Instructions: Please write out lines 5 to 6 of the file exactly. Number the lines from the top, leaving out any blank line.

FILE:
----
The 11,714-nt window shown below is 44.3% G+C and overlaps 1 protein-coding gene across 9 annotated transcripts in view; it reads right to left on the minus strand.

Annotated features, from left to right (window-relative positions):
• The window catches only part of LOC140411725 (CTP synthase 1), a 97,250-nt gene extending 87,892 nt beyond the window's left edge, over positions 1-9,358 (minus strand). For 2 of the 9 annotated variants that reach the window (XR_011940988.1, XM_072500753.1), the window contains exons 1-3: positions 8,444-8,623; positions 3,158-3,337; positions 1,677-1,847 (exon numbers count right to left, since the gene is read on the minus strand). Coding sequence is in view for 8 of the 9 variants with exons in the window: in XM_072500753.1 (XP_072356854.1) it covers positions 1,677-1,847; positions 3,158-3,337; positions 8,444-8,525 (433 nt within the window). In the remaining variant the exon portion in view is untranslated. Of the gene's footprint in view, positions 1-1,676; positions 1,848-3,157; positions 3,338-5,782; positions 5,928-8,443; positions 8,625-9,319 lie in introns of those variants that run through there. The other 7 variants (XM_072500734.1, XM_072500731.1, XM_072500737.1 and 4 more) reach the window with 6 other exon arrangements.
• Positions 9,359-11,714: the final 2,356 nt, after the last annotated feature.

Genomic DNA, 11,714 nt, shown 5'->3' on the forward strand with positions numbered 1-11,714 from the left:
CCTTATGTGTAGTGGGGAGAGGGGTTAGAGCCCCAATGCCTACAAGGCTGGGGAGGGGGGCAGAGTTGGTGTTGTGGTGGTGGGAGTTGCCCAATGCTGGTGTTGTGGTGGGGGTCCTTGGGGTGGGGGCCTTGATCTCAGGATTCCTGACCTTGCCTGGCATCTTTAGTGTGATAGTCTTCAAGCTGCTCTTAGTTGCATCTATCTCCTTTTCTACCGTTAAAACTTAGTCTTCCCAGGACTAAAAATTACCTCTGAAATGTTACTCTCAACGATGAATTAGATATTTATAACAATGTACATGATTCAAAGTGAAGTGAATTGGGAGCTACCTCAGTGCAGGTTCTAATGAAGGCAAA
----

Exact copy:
Genomic DNA, 11,714 nt, shown 5'->3' on the forward strand with positions numbered 1-11,714 from the left:
CCTTATGTGTAGTGGGGAGAGGGGTTAGAGCCCCAATGCCTACAAGGCTGGGGAGGGGGGCAGAGTTGGTGTTGTGGTGGTGGGAGTTGCCCAATGCTGGTGTTGTGGTGGGGGTCCTTGGGGTGGGGGCCTTGATCTCAGGATTCCTGACCTTGCCTGGCATCTTTAGTGTGATAGTCTTCAAGCTGCTCTTAGTTGCATCTATCTCCTTTTCTACCGTTAAAACTTAGTCTTCCCAGGACTAAAAATTACCTCTGAAATGTTACTCTCAACGATGAATTAGATATTTATAACAATGTACATGATTCAAAGTGAAGTGAATTGGGAGCTACCTCAGTGCAGGTTCTAATGAAGGCAAA